A systematic review of clinical, epidemiological and demographic predictors of tuberculosis in children with pneumonia

Kazi S, Corcoran H, Abo YN, Graham H, Oliwa J, Graham SM, ARIReview group
J Glob Health. 2022;12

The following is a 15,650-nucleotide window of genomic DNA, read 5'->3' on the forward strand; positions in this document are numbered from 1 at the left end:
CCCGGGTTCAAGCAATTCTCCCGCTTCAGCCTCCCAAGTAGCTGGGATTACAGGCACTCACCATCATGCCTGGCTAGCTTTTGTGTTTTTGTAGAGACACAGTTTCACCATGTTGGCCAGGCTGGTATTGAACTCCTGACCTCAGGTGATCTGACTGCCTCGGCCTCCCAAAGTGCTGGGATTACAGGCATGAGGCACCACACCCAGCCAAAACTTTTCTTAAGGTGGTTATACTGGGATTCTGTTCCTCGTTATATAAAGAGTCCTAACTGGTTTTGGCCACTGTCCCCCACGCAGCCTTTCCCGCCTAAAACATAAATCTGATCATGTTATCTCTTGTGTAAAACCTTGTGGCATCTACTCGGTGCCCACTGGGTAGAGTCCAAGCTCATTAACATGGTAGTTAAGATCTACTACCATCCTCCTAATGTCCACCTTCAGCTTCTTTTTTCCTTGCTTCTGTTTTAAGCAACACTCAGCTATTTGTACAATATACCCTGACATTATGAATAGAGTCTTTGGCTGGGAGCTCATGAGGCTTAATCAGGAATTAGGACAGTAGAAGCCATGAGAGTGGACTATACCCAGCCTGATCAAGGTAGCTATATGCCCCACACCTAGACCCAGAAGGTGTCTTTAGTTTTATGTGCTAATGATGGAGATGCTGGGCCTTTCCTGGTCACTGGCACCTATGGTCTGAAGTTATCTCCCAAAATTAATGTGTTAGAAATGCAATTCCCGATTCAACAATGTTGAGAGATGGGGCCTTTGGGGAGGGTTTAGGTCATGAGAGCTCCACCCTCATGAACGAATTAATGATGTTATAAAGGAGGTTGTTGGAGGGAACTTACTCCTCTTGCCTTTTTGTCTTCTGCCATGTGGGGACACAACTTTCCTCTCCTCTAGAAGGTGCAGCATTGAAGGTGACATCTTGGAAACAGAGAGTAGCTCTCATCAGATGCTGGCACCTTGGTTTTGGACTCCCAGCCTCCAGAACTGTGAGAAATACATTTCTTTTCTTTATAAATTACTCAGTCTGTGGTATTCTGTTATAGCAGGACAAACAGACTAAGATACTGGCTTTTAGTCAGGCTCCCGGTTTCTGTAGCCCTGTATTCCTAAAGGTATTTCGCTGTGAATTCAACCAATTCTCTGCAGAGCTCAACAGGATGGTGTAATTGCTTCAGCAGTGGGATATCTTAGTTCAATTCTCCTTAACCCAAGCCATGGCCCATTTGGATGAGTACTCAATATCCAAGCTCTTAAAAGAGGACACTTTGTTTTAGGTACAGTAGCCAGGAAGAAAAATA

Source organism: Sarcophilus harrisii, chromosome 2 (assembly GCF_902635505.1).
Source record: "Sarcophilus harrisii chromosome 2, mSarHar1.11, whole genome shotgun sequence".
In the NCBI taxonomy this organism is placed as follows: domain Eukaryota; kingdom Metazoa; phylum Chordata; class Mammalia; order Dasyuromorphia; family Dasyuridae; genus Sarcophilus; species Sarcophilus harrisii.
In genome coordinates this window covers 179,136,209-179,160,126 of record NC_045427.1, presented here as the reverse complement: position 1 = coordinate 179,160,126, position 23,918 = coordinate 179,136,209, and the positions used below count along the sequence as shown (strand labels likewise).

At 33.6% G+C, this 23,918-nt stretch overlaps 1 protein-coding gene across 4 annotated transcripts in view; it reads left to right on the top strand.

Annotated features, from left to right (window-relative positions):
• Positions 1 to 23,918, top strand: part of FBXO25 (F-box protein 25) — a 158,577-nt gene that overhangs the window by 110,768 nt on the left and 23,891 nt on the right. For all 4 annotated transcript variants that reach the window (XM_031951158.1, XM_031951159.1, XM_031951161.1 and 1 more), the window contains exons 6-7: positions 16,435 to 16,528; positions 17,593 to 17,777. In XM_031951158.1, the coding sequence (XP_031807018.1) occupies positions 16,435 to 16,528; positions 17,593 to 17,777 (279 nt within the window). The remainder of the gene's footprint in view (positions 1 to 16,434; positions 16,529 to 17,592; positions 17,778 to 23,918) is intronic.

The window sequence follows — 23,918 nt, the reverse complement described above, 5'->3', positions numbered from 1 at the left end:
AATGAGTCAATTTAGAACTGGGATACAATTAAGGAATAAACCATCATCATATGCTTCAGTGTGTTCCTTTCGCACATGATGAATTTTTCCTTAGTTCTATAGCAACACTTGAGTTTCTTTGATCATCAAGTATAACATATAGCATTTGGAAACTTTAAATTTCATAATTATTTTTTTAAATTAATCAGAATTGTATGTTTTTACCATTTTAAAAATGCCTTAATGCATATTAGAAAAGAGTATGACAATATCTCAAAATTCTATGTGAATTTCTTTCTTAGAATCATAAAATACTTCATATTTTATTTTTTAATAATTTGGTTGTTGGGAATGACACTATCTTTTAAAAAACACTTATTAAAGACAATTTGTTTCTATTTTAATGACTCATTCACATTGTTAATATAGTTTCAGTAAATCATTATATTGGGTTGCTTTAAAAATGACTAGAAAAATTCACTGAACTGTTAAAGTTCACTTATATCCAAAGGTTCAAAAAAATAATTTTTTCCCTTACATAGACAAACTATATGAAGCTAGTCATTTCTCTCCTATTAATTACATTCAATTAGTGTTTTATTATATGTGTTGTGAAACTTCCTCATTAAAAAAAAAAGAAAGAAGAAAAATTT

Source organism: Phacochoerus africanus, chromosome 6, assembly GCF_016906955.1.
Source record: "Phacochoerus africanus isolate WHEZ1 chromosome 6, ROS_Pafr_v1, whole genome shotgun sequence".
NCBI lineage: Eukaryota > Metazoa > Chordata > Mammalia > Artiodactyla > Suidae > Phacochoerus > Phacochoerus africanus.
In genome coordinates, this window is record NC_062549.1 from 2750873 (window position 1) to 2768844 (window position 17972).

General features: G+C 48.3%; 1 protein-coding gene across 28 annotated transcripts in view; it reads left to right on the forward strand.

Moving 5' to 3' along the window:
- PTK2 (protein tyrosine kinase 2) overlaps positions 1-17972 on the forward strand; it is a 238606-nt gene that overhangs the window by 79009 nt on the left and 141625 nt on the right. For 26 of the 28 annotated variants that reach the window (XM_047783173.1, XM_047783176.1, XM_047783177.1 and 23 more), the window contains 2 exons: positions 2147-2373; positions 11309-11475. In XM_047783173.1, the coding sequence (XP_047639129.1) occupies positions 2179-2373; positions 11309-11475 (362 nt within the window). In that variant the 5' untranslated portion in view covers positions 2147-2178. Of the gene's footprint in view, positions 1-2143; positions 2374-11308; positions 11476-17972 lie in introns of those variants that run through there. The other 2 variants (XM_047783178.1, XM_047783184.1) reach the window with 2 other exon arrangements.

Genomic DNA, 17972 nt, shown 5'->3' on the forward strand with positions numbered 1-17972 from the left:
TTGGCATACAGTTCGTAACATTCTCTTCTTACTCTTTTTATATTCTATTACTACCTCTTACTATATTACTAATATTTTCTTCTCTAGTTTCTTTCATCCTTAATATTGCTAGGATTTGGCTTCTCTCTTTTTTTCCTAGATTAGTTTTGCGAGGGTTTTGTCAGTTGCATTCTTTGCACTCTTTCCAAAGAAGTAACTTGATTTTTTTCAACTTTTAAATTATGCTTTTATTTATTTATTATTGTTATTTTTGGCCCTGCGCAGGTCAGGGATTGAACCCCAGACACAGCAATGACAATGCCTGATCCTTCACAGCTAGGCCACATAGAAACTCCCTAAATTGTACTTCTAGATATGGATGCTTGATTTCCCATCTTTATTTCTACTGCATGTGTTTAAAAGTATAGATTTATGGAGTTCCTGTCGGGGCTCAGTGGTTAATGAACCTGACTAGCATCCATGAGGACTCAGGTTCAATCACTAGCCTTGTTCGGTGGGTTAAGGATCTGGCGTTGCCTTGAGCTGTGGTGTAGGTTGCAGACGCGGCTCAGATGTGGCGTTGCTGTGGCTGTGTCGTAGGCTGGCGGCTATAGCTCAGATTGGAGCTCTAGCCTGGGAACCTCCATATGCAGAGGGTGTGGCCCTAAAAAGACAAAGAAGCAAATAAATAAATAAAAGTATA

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Background: Tuberculosis (TB) can present as acute, severe pneumonia in children, but features which distinguish TB from other causes of pneumonia are not well understood. We conducted a systematic review to determine the prevalence and to explore clinical and demographic predictors of TB in children presenting with pneumonia over three decades. Methods: We searched for peer-reviewed, English language studies published between 1990 and 2020 that included children aged between 1 month and 17 years with pneumonia and prospectively evaluated for TB. There were 895 abstracts and titles screened, and 72 full text articles assessed for eligibility. Results: Thirteen clinical studies, two autopsy studies and one systematic review were included in analyses. Majority of studies were from Africa (12/15) and included children less than five years age. Prevalence of bacteriologically confirmed TB in children with pneumonia ranged from 0.2% to 14.8% (median = 3.7%, interquartile range (IQR) = 5.95) and remained stable over the three decades. TB may be more likely in children with pneumonia if they have a history of close TB contact, HIV infection, malnutrition, age less than one year or failure to respond to empirical antibiotics. However, these features have limited discriminatory value as TB commonly presents as acute severe pneumonia - with a short duration of cough, and clinical and radiographic features indistinguishable from other causes of pneumonia. Approximately half of patients with TB respond to initial empirical antibiotics, presumably due to bacterial co-infection, and follow-up may be critical to detect and treat TB. Conclusion: TB should be considered as a potential cause or comorbidity in all children presenting with pneumonia in high burden settings. Clinicians should be alert to the presence of known risk factors for TB and bacteriological confirmation sought whenever possible. Quality data regarding clinical predictors of TB in childhood pneumonia are lacking. Further, prospective research is needed to better understand predictors and prevalence of TB in childhood pneumonia, particularly in TB endemic settings outside of Africa and in older children. Children of all ages with pneumonia should be included in research on improved, point-of-care TB diagnostics to support early case detection and treatment.